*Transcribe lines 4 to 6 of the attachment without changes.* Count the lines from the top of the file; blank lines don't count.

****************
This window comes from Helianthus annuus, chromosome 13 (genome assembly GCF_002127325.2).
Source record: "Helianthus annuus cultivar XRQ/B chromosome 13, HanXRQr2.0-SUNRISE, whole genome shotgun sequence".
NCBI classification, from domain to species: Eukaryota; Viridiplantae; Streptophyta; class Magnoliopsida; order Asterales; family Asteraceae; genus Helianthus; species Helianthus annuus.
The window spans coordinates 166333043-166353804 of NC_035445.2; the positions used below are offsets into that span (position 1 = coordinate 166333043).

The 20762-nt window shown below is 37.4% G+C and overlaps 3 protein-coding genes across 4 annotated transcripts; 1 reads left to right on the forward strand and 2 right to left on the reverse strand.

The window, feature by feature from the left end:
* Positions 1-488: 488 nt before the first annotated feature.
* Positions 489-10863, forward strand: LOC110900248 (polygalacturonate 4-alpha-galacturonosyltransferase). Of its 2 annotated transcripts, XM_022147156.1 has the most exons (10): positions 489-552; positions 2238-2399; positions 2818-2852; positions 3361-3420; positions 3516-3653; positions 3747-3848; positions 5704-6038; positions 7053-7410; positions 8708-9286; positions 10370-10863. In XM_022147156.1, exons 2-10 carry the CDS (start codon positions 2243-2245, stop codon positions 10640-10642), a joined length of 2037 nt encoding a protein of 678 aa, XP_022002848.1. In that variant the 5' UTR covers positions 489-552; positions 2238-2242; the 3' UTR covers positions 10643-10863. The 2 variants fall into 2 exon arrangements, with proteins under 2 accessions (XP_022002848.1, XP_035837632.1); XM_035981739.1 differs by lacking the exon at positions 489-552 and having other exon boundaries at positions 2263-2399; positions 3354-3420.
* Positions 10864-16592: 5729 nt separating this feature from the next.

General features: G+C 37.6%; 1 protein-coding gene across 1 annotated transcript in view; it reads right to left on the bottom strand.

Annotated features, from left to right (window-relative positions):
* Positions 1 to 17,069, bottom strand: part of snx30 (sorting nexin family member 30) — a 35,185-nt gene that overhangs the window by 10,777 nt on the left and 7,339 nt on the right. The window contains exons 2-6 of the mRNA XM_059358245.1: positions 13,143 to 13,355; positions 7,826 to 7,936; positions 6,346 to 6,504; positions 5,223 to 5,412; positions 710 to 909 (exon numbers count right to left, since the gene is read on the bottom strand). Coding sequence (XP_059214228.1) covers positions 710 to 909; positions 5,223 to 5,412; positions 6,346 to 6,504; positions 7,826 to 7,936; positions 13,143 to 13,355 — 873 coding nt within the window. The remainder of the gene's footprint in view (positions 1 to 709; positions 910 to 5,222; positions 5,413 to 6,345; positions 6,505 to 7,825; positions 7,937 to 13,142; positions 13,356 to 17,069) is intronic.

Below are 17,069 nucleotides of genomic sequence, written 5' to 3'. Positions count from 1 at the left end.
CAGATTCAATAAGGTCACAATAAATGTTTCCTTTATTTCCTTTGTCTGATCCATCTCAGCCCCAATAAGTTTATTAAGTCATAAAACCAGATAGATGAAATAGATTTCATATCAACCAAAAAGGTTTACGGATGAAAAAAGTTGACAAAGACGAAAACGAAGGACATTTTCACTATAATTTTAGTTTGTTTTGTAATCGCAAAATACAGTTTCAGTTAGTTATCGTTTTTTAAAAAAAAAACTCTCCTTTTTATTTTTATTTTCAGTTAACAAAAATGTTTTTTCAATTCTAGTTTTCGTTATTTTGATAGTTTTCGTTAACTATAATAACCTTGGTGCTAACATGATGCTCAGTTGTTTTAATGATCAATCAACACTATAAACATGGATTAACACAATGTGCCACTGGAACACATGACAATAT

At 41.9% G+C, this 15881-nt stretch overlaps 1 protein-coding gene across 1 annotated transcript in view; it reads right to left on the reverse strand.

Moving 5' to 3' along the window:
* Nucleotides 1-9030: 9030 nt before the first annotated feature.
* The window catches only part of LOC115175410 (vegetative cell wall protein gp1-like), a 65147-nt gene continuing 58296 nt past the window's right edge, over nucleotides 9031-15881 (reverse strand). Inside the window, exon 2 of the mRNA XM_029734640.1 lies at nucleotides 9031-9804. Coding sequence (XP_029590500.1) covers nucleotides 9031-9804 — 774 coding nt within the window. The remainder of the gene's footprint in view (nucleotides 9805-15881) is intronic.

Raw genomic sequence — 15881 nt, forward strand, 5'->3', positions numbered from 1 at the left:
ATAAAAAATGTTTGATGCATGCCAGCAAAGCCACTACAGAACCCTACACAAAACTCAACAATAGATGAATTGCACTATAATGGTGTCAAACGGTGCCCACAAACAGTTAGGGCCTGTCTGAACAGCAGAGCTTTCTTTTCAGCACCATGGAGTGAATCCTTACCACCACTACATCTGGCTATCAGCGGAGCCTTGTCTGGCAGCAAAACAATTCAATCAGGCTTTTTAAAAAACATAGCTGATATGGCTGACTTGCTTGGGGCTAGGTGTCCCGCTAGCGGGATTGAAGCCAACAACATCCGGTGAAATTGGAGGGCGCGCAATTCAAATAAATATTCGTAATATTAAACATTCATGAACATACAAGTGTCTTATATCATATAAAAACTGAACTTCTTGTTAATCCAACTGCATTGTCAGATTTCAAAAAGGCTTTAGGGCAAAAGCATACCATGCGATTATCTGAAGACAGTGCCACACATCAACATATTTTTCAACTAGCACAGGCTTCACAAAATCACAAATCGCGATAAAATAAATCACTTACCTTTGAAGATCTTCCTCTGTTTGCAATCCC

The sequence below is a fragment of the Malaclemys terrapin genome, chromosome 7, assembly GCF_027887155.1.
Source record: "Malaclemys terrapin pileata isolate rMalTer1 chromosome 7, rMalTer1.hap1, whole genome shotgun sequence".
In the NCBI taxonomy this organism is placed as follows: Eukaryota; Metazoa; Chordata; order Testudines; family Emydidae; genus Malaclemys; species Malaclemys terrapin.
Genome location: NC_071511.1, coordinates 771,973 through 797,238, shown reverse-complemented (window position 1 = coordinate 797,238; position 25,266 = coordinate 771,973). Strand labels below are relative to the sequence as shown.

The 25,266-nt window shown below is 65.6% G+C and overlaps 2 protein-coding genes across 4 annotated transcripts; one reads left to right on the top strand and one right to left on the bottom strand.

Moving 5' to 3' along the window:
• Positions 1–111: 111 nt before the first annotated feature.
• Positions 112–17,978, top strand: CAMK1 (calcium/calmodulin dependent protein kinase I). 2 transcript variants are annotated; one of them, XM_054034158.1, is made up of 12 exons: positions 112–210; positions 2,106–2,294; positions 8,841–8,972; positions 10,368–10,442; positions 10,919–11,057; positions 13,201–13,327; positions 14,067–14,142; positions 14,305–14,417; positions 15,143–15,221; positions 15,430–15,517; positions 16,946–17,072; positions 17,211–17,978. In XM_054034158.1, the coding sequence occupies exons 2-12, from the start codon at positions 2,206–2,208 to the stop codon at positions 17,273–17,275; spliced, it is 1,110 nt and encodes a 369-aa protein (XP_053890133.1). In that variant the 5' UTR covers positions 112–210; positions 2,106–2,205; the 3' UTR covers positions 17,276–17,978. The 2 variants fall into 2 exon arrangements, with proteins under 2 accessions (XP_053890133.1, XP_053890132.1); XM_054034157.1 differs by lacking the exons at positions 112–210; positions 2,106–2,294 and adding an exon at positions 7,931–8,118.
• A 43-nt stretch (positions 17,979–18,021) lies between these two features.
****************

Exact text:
The window spans coordinates 166333043-166353804 of NC_035445.2; the positions used below are offsets into that span (position 1 = coordinate 166333043).

The 20762-nt window shown below is 37.4% G+C and overlaps 3 protein-coding genes across 4 annotated transcripts; 1 reads left to right on the forward strand and 2 right to left on the reverse strand.

The window, feature by feature from the left end: